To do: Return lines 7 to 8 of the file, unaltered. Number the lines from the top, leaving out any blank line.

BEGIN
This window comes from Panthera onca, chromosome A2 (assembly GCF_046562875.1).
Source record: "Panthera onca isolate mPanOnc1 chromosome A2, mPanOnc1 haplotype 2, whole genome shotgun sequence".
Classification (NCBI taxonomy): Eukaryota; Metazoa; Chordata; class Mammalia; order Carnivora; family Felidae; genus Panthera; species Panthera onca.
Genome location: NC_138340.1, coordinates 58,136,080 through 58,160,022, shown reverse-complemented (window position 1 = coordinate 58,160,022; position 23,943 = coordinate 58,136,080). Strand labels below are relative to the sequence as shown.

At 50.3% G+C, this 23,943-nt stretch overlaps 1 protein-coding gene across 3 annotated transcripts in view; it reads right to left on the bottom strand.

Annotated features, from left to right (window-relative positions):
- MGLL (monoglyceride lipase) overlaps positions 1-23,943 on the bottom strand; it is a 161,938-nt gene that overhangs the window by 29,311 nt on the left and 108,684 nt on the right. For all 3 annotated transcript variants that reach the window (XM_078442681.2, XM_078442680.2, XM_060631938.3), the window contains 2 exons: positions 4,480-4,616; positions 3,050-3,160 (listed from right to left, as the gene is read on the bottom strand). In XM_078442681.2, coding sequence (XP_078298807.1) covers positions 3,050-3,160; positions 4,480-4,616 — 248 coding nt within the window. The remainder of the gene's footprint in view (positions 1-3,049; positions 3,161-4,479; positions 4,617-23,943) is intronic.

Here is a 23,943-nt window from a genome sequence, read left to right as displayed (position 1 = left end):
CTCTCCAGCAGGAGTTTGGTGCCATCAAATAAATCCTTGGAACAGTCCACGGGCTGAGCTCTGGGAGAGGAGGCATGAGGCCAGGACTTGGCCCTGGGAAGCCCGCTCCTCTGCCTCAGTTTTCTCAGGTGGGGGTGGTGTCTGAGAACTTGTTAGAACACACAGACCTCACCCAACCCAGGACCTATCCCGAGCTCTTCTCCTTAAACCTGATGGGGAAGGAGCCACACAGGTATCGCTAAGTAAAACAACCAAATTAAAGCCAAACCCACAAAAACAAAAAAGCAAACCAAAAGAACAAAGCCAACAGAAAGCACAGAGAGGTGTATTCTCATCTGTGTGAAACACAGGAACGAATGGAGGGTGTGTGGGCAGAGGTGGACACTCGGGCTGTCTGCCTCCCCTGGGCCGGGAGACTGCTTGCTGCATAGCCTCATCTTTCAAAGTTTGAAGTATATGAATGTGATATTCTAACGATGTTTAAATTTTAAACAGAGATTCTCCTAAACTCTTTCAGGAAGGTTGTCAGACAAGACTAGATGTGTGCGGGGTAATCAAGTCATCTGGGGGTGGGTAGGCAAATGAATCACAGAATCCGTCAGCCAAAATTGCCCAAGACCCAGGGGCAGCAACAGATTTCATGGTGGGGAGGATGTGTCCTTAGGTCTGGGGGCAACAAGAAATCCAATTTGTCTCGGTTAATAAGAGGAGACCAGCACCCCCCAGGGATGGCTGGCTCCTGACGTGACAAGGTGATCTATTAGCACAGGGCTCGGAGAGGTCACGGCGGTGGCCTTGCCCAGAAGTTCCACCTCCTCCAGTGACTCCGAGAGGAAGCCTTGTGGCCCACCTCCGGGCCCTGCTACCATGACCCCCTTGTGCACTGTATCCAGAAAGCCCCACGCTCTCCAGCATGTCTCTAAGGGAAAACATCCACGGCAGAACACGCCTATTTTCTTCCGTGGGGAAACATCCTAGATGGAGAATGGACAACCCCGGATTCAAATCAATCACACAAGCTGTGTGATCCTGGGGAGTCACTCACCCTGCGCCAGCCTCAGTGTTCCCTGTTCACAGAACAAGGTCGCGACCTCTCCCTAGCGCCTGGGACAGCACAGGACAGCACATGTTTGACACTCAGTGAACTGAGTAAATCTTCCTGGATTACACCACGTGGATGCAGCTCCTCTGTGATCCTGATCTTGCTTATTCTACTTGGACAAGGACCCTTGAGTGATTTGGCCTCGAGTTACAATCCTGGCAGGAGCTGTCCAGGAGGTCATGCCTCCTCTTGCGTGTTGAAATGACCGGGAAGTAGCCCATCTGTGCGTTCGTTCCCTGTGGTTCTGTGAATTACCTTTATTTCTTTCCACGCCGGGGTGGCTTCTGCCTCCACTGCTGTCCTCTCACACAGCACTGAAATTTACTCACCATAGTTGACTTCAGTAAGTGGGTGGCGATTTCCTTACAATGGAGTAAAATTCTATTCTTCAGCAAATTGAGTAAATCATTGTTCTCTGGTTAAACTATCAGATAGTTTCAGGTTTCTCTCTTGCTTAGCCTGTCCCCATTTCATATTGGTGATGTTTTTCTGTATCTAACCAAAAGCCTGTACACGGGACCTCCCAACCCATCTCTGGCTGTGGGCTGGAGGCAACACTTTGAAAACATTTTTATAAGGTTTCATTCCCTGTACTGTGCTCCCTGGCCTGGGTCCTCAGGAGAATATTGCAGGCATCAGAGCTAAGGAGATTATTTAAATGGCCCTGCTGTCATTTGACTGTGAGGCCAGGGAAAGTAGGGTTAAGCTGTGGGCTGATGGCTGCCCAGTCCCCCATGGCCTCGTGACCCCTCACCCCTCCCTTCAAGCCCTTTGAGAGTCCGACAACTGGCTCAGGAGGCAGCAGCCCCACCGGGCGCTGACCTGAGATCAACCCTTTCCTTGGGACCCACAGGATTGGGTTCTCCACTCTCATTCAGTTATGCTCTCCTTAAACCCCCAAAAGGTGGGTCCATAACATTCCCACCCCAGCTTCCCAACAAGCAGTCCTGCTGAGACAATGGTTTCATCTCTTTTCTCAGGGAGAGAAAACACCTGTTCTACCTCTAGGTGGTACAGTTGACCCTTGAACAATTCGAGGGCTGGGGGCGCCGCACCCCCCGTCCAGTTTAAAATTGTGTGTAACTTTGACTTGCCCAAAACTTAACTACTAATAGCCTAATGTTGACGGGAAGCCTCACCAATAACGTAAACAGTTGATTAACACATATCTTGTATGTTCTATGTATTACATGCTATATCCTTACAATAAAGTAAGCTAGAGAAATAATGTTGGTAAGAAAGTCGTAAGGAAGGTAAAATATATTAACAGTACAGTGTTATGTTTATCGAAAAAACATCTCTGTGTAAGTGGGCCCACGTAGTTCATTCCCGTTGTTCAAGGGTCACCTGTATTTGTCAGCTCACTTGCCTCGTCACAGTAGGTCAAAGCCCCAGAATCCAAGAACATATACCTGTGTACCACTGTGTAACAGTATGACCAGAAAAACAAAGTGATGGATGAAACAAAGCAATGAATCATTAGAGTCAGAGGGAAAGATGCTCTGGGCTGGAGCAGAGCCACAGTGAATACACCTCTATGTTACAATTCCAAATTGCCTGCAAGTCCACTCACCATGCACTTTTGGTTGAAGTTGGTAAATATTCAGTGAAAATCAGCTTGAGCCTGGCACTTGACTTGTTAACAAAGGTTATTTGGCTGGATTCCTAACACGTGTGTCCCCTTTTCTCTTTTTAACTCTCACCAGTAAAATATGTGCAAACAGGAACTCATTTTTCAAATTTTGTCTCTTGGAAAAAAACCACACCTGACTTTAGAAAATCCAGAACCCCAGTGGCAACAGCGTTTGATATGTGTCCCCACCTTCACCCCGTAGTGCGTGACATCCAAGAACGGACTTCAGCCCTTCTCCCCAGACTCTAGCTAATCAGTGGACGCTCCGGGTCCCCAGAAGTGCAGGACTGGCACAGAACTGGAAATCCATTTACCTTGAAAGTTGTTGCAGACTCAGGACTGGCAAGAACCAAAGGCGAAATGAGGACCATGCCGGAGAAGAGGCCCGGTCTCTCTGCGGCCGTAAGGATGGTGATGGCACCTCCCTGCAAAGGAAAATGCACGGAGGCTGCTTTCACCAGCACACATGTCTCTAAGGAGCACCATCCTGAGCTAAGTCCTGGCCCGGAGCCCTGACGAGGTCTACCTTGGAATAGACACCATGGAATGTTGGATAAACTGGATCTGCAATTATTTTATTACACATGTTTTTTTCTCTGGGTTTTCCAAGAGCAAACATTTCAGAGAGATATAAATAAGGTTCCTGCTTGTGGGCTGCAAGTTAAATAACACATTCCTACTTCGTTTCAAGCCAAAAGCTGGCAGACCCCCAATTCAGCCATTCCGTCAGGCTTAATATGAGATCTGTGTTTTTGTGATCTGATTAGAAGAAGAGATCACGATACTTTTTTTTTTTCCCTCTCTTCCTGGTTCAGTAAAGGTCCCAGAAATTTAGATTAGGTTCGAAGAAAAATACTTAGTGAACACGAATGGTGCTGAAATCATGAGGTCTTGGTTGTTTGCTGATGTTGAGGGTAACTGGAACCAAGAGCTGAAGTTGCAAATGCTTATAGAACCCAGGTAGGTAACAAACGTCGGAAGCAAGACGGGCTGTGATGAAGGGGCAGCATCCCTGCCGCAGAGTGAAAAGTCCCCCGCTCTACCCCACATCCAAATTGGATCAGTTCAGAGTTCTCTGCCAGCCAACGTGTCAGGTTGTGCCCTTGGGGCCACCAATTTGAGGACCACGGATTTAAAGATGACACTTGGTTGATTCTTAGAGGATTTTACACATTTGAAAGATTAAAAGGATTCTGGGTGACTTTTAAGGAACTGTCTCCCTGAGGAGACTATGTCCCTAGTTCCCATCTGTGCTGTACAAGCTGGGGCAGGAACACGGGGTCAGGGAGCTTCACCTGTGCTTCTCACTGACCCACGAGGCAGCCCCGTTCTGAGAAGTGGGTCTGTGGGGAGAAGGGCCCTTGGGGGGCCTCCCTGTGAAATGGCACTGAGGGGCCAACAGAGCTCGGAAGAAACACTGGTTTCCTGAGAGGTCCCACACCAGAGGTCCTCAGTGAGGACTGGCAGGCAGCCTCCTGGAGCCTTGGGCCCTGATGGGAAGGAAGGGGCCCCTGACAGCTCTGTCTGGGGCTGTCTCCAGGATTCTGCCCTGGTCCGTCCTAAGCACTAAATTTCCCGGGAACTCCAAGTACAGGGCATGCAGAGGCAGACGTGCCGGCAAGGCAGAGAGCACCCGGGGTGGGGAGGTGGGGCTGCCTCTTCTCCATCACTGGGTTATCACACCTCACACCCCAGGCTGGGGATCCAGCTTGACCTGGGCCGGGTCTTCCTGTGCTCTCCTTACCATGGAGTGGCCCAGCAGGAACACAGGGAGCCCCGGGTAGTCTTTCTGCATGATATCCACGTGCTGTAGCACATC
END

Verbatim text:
- MGLL (monoglyceride lipase) overlaps positions 1-23,943 on the bottom strand; it is a 161,938-nt gene that overhangs the window by 29,311 nt on the left and 108,684 nt on the right. For all 3 annotated transcript variants that reach the window (XM_078442681.2, XM_078442680.2, XM_060631938.3), the window contains 2 exons: positions 4,480-4,616; positions 3,050-3,160 (listed from right to left, as the gene is read on the bottom strand). In XM_078442681.2, coding sequence (XP_078298807.1) covers positions 3,050-3,160; positions 4,480-4,616 — 248 coding nt within the window. The remainder of the gene's footprint in view (positions 1-3,049; positions 3,161-4,479; positions 4,617-23,943) is intronic.

Here is a 23,943-nt window from a genome sequence, read left to right as displayed (position 1 = left end):